Relatively flexible containers constructed of paperboard, fiberboard, plastics, and the like have found widespread applications in the packaging art. Oftentimes such containers are not satisfactory however because, although otherwise suitable, they suffer from body wall sag and distortion when placed under heavy loads. Thus, for example, the walls of paperboard or fiberboard containers filled with roofing compound bulge and even split as the high density cold-flow roofing compound tends to settle during normal storage. In instances where the paperboard or fiberboard containers are joined at their seam by means of staples, the staples are caused to tear out and the container thereby split open. I have found that body wall sag and distortion can be eliminated from flexible wall containers 'by positioning one or more steel foil bands about the containers in a manner so as to provide girth support to the walls of the containers. I have also found that steel foil while strong enough to provide a high degree of sup port to the side walls of flexible containers can be quite readily folded and therefore steel foil bands may be incorporated into flexible body walls of containers when the body walls are in a flattened or folded condition as is the case for example when the body walls are stored or shipped prior to being filled and finally assembled.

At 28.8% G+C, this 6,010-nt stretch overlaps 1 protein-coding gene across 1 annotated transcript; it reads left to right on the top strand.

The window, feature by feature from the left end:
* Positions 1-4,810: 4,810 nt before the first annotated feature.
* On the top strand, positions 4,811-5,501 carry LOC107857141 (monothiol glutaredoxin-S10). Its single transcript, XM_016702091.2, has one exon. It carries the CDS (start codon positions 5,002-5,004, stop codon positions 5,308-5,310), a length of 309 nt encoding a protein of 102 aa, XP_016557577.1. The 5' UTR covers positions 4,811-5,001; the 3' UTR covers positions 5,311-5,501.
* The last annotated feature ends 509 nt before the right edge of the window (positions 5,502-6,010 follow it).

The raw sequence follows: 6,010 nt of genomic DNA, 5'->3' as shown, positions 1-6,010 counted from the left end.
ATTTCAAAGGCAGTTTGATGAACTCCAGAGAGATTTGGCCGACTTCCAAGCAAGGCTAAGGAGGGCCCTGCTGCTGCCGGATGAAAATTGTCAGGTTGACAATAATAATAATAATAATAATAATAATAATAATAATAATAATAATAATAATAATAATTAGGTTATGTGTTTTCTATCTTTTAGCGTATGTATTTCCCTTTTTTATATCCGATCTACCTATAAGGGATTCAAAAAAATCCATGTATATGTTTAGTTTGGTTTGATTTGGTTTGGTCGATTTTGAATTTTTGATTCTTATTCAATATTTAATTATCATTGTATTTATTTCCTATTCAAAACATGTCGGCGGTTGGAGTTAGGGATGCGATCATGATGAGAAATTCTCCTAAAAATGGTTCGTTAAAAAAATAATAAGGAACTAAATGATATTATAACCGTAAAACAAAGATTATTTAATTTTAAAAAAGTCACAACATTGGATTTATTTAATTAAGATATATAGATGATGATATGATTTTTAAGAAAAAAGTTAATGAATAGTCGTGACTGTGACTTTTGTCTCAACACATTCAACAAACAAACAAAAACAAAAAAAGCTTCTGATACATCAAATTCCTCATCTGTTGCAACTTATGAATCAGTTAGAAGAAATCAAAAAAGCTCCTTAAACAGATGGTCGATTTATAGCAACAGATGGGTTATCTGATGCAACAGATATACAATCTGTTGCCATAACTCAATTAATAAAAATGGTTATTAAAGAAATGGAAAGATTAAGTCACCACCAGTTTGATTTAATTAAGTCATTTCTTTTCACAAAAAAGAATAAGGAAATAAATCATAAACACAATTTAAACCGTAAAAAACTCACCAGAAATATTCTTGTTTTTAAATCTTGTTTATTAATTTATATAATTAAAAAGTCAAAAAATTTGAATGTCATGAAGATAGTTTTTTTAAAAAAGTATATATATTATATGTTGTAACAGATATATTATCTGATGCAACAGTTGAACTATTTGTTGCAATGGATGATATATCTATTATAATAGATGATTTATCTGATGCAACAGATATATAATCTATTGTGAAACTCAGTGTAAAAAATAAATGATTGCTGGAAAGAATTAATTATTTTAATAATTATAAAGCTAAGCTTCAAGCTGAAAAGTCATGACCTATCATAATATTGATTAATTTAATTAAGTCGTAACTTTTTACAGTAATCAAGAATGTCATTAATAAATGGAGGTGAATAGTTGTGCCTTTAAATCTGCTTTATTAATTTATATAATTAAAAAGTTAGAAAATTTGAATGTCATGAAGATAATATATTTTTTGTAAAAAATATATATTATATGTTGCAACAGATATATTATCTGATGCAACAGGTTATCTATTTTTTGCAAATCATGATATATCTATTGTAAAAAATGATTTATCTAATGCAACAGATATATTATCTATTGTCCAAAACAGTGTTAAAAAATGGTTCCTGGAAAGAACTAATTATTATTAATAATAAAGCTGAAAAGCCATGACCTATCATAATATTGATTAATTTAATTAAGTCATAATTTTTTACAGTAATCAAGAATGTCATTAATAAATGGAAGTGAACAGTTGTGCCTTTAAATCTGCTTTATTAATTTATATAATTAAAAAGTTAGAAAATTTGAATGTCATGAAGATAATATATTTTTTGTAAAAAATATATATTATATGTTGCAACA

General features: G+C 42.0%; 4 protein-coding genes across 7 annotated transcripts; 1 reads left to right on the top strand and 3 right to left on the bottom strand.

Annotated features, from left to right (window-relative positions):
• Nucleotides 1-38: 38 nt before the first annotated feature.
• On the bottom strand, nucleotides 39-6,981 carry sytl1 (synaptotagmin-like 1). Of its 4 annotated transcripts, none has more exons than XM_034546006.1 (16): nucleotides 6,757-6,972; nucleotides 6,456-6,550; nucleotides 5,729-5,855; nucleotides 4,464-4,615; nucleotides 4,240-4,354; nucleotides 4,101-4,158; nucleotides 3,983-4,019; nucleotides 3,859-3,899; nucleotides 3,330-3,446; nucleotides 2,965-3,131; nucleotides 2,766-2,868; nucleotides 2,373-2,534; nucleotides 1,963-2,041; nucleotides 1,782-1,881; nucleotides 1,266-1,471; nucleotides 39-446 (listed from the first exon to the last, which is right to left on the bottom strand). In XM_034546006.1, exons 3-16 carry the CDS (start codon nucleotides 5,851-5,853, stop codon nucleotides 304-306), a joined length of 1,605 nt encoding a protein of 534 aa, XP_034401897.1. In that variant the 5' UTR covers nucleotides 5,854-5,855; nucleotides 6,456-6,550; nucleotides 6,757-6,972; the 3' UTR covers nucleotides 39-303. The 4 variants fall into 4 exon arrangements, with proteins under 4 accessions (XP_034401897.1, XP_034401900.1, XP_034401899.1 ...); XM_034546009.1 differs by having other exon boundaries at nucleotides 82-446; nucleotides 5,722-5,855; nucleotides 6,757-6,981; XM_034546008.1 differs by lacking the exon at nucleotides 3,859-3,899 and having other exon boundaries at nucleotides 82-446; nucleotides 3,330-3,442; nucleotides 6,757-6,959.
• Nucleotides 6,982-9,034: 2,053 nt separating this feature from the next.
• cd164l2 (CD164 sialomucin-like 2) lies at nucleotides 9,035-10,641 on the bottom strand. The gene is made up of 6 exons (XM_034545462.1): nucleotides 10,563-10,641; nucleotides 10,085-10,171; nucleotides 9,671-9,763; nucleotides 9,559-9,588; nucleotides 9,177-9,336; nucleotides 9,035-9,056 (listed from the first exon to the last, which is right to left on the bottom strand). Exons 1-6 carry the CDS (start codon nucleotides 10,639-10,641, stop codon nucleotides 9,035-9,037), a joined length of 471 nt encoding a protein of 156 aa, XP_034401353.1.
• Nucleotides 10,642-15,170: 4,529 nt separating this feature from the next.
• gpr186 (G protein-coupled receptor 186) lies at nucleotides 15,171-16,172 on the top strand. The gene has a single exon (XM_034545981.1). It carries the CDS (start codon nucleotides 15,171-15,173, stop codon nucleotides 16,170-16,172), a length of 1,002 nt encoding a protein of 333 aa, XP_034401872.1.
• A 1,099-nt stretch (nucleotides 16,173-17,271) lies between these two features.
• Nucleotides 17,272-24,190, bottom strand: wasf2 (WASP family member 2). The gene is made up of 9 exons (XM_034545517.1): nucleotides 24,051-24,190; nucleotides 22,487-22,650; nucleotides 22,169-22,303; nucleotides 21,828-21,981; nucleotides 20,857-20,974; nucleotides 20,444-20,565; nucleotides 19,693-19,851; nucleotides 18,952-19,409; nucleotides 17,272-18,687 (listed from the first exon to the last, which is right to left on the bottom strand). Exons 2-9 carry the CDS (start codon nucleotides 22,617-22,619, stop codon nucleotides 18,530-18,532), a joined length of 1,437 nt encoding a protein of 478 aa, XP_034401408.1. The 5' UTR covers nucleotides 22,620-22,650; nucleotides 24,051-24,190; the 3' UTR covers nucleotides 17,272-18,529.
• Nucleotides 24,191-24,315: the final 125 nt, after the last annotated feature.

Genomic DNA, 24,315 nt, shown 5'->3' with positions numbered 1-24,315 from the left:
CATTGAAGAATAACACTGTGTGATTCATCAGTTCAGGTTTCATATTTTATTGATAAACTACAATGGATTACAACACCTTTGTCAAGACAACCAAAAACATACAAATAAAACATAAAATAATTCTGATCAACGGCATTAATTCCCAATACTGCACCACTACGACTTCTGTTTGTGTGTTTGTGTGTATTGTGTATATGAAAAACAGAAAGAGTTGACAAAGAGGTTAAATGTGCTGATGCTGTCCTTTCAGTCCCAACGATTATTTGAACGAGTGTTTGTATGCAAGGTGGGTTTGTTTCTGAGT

I have, therefore, as an object of my invention the elimination of body wall sag and distortion of flexible wall containers, which results from the containers being placed under heavy loads.

Another obejct of my invention is to provide flexible wall containers with steel foil bands in a manner so as to support the side walls of the containers.

Still a further object of my invention is to use steel foil adhered to paperboard and fiberboard in the form of a 'band or bands for girth support.

Yet another object of my invention is to eliminate side wall staple tearout at the side wall seams of fiberboard containers.